Creative approaches to Hang Pictures Without Frames

Hanging a photo in a frame may be the most conventional way to display pictures, but it is far from the only way. Step out of the traditional mold by hanging images in unconventional ways which make your space uniquely your own and will have guests commenting on your imagination.


One of the simplest ways to hang a photo happens to be among the most fascinating. Simply clip your image onto a clipboard and hang it on the wall with the built-in nail opening. The trick to making this look deliberate rather than just a clipboard on a wall is to produce a grouping. Hang at least three photographs in a row, or even create a grid of clipboards on the wall. Wood clipboards work nicely for a vintage vibe, while clear plastic clipboards seem good in a contemporary space. Colored clipboards look fantastic in a child’s room.


Clothespins are a flexible choice which allows you to make a screen wall without the hassle of a conventional portrait wall. String wire or sturdy string across the region in which you wish to hang pictures. This can be done with long nails to get an industrial feeling, or screw hooks to get a completed look. If desired, use a third nail or hook, then swag the cord or string over it — or fasten the cord or string so it is taut between two hooks or nails. When this is completed, clip images onto the wire or string with clothespins. Evenly spaced pictures look more formal while randomly spaced pictures seem casual and astonishing.


Turn your wall into a giant refrigerator by using magnets to hold your photos. Using a thin piece of sheet steel, lay the metal to the wall with screws. Drill a hole to every corner of the metal and insert a screw through the hole. If the metal weighs more than five pounds, use a stud finder to locate studs in the wall, and insert screws through the metal and in the studs with a drill. When the metal is set up, secure photographs onto the metal using magnets.

Frame Alternatives

Rather than using a framework, photographs may be mounted either on or utilized in framework options. Many business turn a picture into a piece of artwork by printing the photograph onto a canvas, mimicking the expression of a hand-painted masterpiece. For a simpler non-frame alternative, slip the image between two pieces of acrylic plastic sheets and drill a hole through the pieces to get a nail to fit through. Tape the image to the back bit of plastic and hang the pieces on the wall by means of a nail. This creates the illusion of a floating bit of artwork while preventing the image from getting curling or damaged in humidity.

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How to Handle Overdue Condo Fees

Condo managers look after the common areas of the condominium complex, like the lobby, parking lots and landscaping. The condo supervisor is also usually responsible for gathering the condo fees, which residents of this construction pay. The fees are used to maintain the complicated and cover any repairs which may be required. Each tenant, or owner of each unit, pays condo fees, typically on a monthly basis. When residents are late with their payment, the supervisor must be sure that the cash is collected.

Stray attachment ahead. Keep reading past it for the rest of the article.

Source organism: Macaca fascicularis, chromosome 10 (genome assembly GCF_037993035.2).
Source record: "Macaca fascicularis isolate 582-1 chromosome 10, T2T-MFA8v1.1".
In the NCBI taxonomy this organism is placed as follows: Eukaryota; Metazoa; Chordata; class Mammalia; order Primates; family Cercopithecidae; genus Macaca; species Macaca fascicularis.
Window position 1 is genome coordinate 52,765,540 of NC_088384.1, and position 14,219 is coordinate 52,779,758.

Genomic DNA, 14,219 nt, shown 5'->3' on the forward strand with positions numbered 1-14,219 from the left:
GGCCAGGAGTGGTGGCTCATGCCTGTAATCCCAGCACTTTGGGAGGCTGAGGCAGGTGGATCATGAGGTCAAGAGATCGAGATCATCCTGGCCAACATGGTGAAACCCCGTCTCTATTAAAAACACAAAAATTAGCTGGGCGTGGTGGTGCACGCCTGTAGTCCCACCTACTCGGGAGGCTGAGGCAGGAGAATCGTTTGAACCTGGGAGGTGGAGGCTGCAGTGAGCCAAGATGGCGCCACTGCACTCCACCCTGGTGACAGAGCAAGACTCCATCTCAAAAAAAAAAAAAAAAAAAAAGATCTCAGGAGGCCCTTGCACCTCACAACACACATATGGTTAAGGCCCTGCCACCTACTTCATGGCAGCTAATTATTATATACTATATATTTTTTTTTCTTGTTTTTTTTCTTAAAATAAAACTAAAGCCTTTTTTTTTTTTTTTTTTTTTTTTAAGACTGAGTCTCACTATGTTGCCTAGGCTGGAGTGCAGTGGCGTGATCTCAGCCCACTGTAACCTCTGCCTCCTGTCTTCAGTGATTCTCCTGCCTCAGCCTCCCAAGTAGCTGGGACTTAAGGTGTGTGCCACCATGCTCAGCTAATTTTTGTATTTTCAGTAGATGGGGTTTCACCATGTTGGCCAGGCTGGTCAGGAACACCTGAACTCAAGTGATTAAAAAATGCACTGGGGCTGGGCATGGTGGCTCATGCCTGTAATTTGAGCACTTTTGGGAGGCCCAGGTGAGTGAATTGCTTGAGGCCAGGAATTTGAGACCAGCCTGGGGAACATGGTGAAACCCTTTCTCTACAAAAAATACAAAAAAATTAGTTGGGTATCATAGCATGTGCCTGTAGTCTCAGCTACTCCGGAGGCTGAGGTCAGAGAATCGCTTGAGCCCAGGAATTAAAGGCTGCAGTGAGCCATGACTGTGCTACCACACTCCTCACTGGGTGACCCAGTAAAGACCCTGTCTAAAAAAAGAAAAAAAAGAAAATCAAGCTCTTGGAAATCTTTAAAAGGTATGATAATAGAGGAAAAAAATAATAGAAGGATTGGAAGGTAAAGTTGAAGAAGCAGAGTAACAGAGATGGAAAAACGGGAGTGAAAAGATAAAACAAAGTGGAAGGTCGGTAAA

Write the residents that have outstanding fees a letter to remind them that their payment is late. Do not delay; act within a couple of days of this date the fees are expected. Remind the residents they have a contractual obligation to pay. Include in the letter that the amount due, late penalties, options for repayment, like by cash, check or cashier’s check, and also the address where the payment ought to be sent.

Limit the amenities that the tenant is able to utilize on the grounds. The condo fees help to maintain the amenities on the grounds; therefore, the tenant shouldn’t have the ability to use the facilities. For instance, prevent him from using the swimming pool, exercise room or attending a holiday party. The bylaws of the condo association should detail the features and facilities for which access can be restricted.

Seek the guidance of an attorney experienced in condominium cases. It is possible that the resident will take the situation more seriously if he’s contacted by an lawyer. Instruct the lawyer to inform the resident of all money due, which may include the original amount, added late fees and the additional cost of lawyer fees. If the resident is having trouble paying, especially with the added costs, you might think about offering a payment plan, in which the fees are spread out over six or 12 months.

File a suit in small claims court. You might have the ability to obtain a court judgment to garnish the delinquent owner’s wages or attach his bank accounts. In addition, a suit can also prompt the owner to bring his condo fees current since a court order can damage his credit record. The procedure for filing a lawsuit varies by condition; consult with an lawyer to be sure you’re following all appropriate procedures.